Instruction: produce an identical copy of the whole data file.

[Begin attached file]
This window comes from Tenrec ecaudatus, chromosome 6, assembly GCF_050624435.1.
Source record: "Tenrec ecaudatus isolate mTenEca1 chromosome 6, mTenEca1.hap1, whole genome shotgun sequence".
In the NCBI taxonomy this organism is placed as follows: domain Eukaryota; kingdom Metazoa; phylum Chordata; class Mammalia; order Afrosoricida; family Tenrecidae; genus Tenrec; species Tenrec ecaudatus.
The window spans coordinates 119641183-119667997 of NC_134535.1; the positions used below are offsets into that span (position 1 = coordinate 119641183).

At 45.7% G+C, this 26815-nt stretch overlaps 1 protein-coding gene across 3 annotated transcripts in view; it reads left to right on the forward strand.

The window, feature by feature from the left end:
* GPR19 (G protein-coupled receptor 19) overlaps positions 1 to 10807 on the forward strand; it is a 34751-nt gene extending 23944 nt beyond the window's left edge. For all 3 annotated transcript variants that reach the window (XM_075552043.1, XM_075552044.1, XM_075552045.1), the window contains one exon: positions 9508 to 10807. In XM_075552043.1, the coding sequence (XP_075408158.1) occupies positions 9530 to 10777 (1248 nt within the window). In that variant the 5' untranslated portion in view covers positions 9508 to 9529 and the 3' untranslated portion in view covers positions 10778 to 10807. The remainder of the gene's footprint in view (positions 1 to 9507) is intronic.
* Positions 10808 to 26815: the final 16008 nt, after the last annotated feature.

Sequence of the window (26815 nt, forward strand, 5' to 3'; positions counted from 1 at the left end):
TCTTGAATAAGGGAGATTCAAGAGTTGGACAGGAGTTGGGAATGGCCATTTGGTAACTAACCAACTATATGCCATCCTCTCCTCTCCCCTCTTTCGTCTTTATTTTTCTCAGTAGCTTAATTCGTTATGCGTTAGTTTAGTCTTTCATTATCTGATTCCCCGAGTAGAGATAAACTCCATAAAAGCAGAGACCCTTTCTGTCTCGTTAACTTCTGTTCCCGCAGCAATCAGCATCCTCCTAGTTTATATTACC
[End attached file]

This window comes from Tenrec ecaudatus, chromosome 6, assembly GCF_050624435.1.
Source record: "Tenrec ecaudatus isolate mTenEca1 chromosome 6, mTenEca1.hap1, whole genome shotgun sequence".
In the NCBI taxonomy this organism is placed as follows: domain Eukaryota; kingdom Metazoa; phylum Chordata; class Mammalia; order Afrosoricida; family Tenrecidae; genus Tenrec; species Tenrec ecaudatus.
The window spans coordinates 119641183-119667997 of NC_134535.1; the positions used below are offsets into that span (position 1 = coordinate 119641183).

At 45.7% G+C, this 26815-nt stretch overlaps 1 protein-coding gene across 3 annotated transcripts in view; it reads left to right on the forward strand.

The window, feature by feature from the left end:
* GPR19 (G protein-coupled receptor 19) overlaps positions 1 to 10807 on the forward strand; it is a 34751-nt gene extending 23944 nt beyond the window's left edge. For all 3 annotated transcript variants that reach the window (XM_075552043.1, XM_075552044.1, XM_075552045.1), the window contains one exon: positions 9508 to 10807. In XM_075552043.1, the coding sequence (XP_075408158.1) occupies positions 9530 to 10777 (1248 nt within the window). In that variant the 5' untranslated portion in view covers positions 9508 to 9529 and the 3' untranslated portion in view covers positions 10778 to 10807. The remainder of the gene's footprint in view (positions 1 to 9507) is intronic.
* Positions 10808 to 26815: the final 16008 nt, after the last annotated feature.

Sequence of the window (26815 nt, forward strand, 5' to 3'; positions counted from 1 at the left end):
TCTTGAATAAGGGAGATTCAAGAGTTGGACAGGAGTTGGGAATGGCCATTTGGTAACTAACCAACTATATGCCATCCTCTCCTCTCCCCTCTTTCGTCTTTATTTTTCTCAGTAGCTTAATTCGTTATGCGTTAGTTTAGTCTTTCATTATCTGATTCCCCGAGTAGAGATAAACTCCATAAAAGCAGAGACCCTTTCTGTCTCGTTAACTTCTGTTCCCGCAGCAATCAGCATCCTCCTAGTTTATATTACC